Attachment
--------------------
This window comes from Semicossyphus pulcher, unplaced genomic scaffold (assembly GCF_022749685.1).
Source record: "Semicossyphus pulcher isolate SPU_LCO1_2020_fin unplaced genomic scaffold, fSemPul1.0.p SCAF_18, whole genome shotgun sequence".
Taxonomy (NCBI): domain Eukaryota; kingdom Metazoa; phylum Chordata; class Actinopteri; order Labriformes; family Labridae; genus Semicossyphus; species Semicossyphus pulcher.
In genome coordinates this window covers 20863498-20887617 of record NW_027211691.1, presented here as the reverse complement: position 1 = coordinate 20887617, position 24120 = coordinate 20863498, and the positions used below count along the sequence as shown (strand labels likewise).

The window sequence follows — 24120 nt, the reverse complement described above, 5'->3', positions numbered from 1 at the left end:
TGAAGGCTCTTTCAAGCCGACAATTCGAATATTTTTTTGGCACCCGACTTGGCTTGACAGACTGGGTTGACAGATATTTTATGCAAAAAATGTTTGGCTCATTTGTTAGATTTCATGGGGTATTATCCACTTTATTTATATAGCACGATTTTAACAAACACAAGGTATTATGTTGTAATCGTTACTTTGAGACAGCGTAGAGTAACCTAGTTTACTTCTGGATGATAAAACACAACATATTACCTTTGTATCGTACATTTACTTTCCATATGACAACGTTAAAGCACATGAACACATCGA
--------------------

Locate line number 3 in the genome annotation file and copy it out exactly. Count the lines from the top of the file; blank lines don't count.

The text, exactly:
Taxonomy (NCBI): domain Eukaryota; kingdom Metazoa; phylum Chordata; class Actinopteri; order Labriformes; family Labridae; genus Semicossyphus; species Semicossyphus pulcher.